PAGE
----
Pointing is a basic type of human communication. Before they start talking, babies start pointing.
A pointing gesture can mean different things, such as “look at that?” or “what is that?” or “I want that!” There’s something fundamental about these uses of pointing. Even apes use pointing for multiple functions such as drawing someone’s attention to an object or requesting an object.
That might seem surprising because the idea behind pointing isn’t simple – something like “let me make an arrow using my hand and the person I’m talking to will follow where that arrow is pointing.” Such an abstract thought seems out of character for babies or non-human primates.
But in a new paper published in Science Advances, researchers argue that’s not the idea behind pointing. According to their theory, the pointing gesture actually comes from the impulse to touch an object. In other words, the thought process where pointing originates may be I’m going reach toward this object, not I’m going to make an arrow with my finger.
The researchers call this the “touch hypothesis.” To test the idea that pointing is about touching rather than making an arrow shape, they performed a series of experiments.
Here’s a picture they used in one of the experiments:
This picture was designed specifically so that the person pointing was making an arrow shape directed at the yellow cup but was closer to actually touching the red cup. In one picture, he’s looking at the yellow cup and in the other at the red cup.
In a game that involved choosing cups, 18-month-old and 3-year-old children tended to choose the red cup in the picture where the pointing man is looking at that cup. But in the picture where he’s looking at the yellow cup, they chose the red and the yellow cup at about the same rate.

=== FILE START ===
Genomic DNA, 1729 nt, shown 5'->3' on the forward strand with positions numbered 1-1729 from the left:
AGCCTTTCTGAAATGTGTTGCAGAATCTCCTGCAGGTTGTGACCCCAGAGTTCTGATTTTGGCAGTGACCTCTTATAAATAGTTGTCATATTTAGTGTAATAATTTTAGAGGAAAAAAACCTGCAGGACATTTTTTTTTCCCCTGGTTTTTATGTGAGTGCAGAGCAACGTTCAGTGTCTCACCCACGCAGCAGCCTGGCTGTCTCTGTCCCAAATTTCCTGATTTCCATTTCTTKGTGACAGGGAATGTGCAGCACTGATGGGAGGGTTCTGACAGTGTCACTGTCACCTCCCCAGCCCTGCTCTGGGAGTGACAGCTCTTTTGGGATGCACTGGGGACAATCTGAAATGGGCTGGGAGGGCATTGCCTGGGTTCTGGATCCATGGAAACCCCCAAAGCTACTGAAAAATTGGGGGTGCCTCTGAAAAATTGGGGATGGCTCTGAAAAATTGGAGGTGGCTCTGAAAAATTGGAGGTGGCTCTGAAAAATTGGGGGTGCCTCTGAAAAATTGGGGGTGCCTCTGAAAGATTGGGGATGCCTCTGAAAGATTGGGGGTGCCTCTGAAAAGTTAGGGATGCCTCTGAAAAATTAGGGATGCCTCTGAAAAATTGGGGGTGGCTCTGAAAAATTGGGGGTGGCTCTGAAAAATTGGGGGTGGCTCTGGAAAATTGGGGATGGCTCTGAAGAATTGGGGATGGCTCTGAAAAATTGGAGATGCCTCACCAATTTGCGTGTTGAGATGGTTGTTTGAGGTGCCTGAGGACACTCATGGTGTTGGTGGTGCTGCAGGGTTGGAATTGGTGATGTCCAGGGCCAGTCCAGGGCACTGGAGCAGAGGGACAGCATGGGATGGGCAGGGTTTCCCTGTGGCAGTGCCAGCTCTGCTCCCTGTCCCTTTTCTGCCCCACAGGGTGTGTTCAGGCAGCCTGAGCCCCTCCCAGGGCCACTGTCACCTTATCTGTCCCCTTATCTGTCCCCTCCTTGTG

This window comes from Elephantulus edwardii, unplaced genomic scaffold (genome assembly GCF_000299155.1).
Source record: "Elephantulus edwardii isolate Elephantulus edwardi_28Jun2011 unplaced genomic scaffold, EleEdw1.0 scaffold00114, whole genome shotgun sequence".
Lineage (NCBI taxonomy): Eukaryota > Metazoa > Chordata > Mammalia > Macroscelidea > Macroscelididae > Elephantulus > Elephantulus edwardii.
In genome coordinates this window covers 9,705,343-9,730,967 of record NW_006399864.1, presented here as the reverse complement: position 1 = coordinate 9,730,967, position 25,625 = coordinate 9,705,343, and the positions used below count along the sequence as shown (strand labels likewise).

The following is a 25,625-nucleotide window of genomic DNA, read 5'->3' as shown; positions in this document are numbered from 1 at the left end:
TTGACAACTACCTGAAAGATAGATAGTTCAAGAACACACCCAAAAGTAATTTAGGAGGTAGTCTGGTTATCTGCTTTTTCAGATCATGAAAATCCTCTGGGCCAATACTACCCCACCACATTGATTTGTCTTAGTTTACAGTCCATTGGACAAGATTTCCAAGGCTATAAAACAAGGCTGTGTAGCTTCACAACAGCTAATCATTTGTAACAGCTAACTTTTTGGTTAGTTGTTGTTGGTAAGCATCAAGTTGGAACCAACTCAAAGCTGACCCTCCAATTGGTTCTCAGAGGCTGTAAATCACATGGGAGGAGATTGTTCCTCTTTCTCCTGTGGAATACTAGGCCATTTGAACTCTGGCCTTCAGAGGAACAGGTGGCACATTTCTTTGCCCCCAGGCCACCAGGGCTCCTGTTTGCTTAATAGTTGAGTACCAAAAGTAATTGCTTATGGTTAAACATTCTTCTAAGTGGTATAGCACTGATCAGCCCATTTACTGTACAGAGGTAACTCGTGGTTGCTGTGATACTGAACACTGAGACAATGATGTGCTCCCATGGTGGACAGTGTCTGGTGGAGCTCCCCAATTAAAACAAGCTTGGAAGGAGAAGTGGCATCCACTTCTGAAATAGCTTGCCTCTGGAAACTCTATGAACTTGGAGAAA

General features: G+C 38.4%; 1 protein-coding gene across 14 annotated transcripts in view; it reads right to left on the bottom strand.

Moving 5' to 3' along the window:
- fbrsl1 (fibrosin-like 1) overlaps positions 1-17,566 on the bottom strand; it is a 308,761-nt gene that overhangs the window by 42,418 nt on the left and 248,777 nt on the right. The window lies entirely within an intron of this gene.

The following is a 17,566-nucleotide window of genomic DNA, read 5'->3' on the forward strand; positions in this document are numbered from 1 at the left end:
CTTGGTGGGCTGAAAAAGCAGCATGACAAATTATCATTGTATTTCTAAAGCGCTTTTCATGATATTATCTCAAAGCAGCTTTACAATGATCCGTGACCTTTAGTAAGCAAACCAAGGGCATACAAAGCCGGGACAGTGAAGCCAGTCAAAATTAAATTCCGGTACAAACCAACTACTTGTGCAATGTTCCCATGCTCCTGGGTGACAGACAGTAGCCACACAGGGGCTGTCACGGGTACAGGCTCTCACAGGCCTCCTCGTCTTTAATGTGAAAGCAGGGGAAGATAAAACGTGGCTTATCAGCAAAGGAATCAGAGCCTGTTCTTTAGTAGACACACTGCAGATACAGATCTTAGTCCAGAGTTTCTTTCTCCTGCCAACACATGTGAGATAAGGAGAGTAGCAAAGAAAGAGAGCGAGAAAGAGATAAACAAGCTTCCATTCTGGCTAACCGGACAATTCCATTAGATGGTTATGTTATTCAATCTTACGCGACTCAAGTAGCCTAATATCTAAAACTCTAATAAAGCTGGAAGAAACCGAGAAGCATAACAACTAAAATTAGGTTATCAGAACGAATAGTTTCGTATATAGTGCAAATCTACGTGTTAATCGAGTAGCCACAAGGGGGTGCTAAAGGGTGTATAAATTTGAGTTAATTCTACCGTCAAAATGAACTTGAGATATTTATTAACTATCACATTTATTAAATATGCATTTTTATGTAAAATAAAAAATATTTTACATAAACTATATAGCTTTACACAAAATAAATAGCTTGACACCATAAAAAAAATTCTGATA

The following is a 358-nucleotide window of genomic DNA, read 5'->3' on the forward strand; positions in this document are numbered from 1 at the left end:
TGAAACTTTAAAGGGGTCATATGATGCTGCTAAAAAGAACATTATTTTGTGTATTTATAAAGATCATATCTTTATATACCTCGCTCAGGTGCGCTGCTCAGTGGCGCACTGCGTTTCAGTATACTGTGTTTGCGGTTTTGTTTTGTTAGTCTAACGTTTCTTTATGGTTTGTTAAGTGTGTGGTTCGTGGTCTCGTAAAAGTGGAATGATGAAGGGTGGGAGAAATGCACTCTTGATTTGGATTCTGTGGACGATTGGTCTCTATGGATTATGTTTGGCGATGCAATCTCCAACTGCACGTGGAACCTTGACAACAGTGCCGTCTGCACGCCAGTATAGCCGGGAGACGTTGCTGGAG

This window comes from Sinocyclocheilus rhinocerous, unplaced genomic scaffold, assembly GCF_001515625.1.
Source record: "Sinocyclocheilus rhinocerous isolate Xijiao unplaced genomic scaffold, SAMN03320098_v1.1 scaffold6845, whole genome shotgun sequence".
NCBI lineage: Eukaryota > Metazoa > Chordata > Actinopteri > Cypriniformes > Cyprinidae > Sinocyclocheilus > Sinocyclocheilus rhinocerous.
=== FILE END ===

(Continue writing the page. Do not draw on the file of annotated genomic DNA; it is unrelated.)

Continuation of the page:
That suggests they perceived the picture where he was looking at the red cup as unambiguous. In the picture where he was looking at the yellow cup, though, they were apparently conflicted about which cup to choose. Since the red cup is the one he’s close to touching, not the one where his finger’s “arrow” is directed, those results are consistent with the idea that children associate pointing with touching rather than with an arrow shape.
The researchers found a similar pattern when looking at how people angled their wrists when pointing. In their experiments, both children and adults tended to angle their wrists in a way that was more consistent with reaching to touch the object rather than making an arrow shape directed at the object.
It’s long been known that pointing is a gesture that has some basic importance for humans. Children learn better when they point at things, and people of all ages in cultures around the world communicate by pointing – sometimes with parts of the body like the nose and head.
The latest study on why people point suggests one reason the pointing gesture may be so deeply rooted in human behavior: it is inseparably bound up with the sense of touch.
Image from experiment: Paper in Science Advances